Parenting is an extremely tough job for anyone. When you throw a chronic illness into the mix, it’s even more challenging. When you become a parent, you not only have to take care of your needs; you have to take care of your child’s needs too. Therefore, you need to be creative, strong, courageous and vigilant in your efforts to care for yourself while successfully balancing life and family. The good news is that you can do it. In this article, we’ll discuss a few proven strategies to help you work through your symptoms while being present for your kids. They are as follows:
- Ask for help when you need it. Asking for help is NOT a sign of weakness. Being able to recognize when you are not able to do something on your own is a sign of tremendous strength and insight. Do you have friends that have kids the same age(s) as yours? Perhaps swapping childcare or playdates would work. Do you have relatives in the area? Perhaps they are willing to chip in and help. How about a church or another type of support system? In many cities, there are “mom day out” programs that enable you to enjoy some alone time while someone else cares for your kids. The key is to find a childcare arrangement that works for you. One that provides you with a little down time to do the things that you need to do.
- Have a toolbox of alternative activities available. Depending on the age of your children, it’s a great idea to have several optional “easy-for-you” activities. After all, there will likely be days when you simply aren’t able to get everything done. For instance, let’s say that you wake up one morning and had planned to take the kids for a short hike but quickly realize that you’re in the middle of a flare-up and are no longer going to be able to make the trek. Instead of feeling guilty, switch things around. Maybe a picnic at home or in the backyard would be nice. Perhaps you could do a nature walk around the block. The point is, have some go-to activities always ready to jump into if needed. After all, you’re not giving something up. Instead, you’re going with the flow and making the most of the situation – and that’s to be commended.
- Be open with your child about your condition. In an age-appropriate manner, let your child know that sometimes Mommy doesn’t feel great. It doesn’t have to be elaborate. Simple is always best. This is a wonderful way to teach your children empathy. They WILL encounter children throughout their lives that have invisible illnesses, and understanding more about yours will encourage them to be empathetic when they meet other people with chronic illnesses.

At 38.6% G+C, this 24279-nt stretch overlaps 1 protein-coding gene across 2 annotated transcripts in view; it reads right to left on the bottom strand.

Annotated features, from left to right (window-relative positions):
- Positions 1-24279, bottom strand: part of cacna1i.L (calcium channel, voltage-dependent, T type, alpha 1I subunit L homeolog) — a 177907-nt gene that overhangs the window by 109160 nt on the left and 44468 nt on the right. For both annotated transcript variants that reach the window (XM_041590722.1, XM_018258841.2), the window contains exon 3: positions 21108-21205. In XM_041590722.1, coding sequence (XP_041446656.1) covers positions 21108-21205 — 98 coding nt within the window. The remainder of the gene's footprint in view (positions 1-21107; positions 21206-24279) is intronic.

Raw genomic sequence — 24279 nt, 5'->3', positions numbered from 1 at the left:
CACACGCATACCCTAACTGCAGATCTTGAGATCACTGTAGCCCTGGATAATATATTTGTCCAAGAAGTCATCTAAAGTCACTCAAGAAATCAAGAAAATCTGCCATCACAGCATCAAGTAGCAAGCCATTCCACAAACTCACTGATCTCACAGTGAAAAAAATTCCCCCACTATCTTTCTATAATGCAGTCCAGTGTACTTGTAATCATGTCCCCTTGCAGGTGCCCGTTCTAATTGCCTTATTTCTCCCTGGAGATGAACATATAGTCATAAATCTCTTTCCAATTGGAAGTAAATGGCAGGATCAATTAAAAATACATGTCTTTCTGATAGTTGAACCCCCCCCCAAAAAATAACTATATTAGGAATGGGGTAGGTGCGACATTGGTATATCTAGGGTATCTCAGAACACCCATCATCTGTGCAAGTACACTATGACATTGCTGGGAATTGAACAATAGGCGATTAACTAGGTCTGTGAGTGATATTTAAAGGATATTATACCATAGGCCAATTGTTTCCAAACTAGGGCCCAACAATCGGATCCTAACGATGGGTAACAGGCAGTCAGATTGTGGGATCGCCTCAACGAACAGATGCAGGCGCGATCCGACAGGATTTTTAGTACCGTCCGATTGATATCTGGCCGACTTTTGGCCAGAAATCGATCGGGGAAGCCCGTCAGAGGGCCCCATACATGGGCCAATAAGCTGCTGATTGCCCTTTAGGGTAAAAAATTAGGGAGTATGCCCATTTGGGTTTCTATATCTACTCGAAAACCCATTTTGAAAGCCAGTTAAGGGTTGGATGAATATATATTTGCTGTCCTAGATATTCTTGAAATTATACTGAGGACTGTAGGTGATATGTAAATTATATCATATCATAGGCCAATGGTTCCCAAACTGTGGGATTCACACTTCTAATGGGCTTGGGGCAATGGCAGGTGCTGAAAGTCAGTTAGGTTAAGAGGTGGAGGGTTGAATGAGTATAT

- Let go of the guilt. Do the best you can with what you’ve got. Don’t compare yourself to the other moms and what they do. Remember what you see of another mother’s parenting is what they want you to see. Instead, strive to be the best mom that you can be. Concentrate on those things you can do and not on those things you can’t do. Love yourself and your child unconditionally and live the best life you can live.
- Have a sense of humor. This is definitely easier said than done, but it’s a huge benefit to you if you can take a step back and remember the humor in your everyday activities. Parenting has a plethora of comedic material always at the ready. Enjoy what you can – draw laughter from the irony of some situations and know that you will get through – possibly even with a smile on your face!
Starting each day with a flexible attitude and recognizing that each day will surely not go as you planned are going to be key to getting through the parenting years. After all, it’s those days that don’t go accordingly that challenge us to think outside the box and try innovative ways to make the most of the situation. Just remember that you may have to put off writing that best-selling novel for a day, the laundry may pile up, and the house may not be vacuumed, but it’s all okay. Know your limitations, respect them and be ready to go with a “Plan B” whenever necessary. You’ve got this!